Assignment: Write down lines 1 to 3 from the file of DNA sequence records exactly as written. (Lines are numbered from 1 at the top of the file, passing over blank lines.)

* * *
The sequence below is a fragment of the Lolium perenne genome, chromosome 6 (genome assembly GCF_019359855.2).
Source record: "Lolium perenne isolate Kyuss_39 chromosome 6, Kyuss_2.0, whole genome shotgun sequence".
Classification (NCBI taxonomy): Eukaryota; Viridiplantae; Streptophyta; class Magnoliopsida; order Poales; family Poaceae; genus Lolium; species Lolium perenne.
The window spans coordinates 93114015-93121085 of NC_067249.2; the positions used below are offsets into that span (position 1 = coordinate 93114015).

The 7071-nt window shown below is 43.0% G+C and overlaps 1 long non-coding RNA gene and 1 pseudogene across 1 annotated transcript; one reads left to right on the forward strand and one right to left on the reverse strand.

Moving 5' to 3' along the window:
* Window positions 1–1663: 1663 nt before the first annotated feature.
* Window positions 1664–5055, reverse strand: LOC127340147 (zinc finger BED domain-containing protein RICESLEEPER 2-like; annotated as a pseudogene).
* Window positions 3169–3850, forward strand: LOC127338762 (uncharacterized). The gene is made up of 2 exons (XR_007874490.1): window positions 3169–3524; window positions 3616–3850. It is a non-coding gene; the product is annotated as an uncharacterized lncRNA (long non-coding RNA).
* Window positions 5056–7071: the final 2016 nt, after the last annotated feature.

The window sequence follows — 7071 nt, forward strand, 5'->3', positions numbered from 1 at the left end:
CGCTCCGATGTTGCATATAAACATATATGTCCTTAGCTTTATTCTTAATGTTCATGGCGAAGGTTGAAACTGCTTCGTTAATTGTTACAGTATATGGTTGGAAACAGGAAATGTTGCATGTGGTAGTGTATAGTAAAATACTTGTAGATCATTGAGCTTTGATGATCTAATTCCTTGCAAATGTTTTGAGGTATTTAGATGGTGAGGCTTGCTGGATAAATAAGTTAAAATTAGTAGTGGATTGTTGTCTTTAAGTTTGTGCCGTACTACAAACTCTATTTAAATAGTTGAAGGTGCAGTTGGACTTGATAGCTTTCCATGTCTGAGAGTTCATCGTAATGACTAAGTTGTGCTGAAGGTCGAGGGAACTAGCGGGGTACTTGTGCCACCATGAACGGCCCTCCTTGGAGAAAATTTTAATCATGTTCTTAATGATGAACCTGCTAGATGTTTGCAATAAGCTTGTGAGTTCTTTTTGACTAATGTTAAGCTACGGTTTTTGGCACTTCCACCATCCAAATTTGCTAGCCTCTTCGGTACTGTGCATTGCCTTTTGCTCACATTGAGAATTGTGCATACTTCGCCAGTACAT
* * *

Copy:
The sequence below is a fragment of the Lolium perenne genome, chromosome 6 (genome assembly GCF_019359855.2).
Source record: "Lolium perenne isolate Kyuss_39 chromosome 6, Kyuss_2.0, whole genome shotgun sequence".
Classification (NCBI taxonomy): Eukaryota; Viridiplantae; Streptophyta; class Magnoliopsida; order Poales; family Poaceae; genus Lolium; species Lolium perenne.